Ashes to ashes, and dust to dust… Bio-Pure, beginning to END.
Theoretical Bio-Pure’s final end products are carbon dioxide and water. I say theoretical because the bacteria eat the contaminants (organic carbon forms), they grow and multiply into more bacteria. At the same time, they are using more organic matter to convert to energy.
In a closed system, (Think Biosphere only add one bacteria cell and not Pauly Shore ). In a sterile biosphere, add one bacteria cell and one hotdog, seal it off from the rest of the world. The bacteria produces enzymes that start breaking down the hotdog meat (or otherwise) so the bacteria can digest it. Some of the organic carbon in the hotdog is also used to ‘burn’ for energy. In this energy-making process, the bacteria cell releases CO2 and water vapor (just like humans do in respiration). There goes some of the carbon, gone forever from this situation!
Some of the hotdog’s organic matter is converted to cell mass in the bacteria. The bacteria cell grows and then divides into two cells using the carbon, nitrogen, phosphorus and other elements it acquired from the hotdog. Now you have two cells. Let’s say that took fifteen minutes. In another 15 minutes those two cells divide and now you have four cells. Another 15 minutes, eight cells, another 15 minutes and you have 16 cells. So after one hour, 16 bacteria cells and one partially-eaten hotdog. After two hours 256 cells. After three hours, 4096 cells. After four hours 65,536 cells. After five hours 1,048,576 cells. After six hours 16,777,216; and so on, and so on, and so on. The point is you are making a heck of a lot of cells, so there goes a lot of the organic carbon (formerly part of the hotdog) to make them. Let’s just say 50% of the organic carbon went to the new bacteria cells to construct new tissue. The other 50% was burned up through respiration and was lost as CO2.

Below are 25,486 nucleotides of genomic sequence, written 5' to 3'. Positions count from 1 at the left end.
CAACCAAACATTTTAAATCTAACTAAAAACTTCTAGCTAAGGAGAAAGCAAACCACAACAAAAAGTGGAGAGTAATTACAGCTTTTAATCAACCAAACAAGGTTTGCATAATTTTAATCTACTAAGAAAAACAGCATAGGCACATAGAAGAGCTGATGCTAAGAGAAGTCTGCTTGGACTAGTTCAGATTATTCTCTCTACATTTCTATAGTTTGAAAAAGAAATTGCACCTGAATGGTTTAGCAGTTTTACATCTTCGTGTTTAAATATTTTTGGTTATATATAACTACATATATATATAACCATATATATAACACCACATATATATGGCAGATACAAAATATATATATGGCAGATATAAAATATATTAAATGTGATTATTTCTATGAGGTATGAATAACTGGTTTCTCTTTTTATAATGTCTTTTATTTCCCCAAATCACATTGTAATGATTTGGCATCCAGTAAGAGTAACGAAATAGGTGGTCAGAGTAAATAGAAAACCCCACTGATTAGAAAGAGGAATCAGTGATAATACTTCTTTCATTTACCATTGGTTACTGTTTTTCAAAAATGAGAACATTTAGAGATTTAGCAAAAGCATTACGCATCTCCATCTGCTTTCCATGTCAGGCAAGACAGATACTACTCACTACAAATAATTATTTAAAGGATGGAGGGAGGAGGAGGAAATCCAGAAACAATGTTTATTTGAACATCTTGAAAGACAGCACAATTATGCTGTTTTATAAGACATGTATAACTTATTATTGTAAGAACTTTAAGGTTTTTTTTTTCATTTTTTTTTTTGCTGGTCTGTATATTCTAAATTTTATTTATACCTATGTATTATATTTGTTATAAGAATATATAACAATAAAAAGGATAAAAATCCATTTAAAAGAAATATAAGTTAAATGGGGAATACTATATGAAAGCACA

Now the hotdog is all gone! Bad news for the bugs. They start to starve since there is now no food. Some cells die. They become a new food source, but because the cells are starving, most of the ‘new food’ is used just for energy, meaning more carbon is lost. This process continues until you are down to two cells. One dies, the remaining cell eats it, uses up the energy, more CO2; and then finally the last cell dies
But there is nothing left to digest this cell so it remains there dead, but nothing to break it down. One cell and a bunch of CO2.
Okay, the above is far from what really happens but good enough for an example. A real system is not isolated from the environment so there is a lot more going on. But for your purposes, the organic matter (the contaminant) is broken down and converted to CO2 and H2O. To what extent (1%, 25%, 50%, 75%, 99%) depends on how much time the system has to let the bacteria do their job without more contaminants entering the system.
I must also add that in some biological processes, some bacteria (including ours) can also use certain forms of nitrogen compounds as a part of their energy cycle if oxygen is not available. The final product of such reactions can be one of several nitrogenous gases (N2, NO, etc.) that escape form the system. But this is far secondary to the carbon cycling.
I hope this helps.
(BTW – the hotdog example was just that, an example. Everyone knows that hotdogs are not made of biodegradable matter)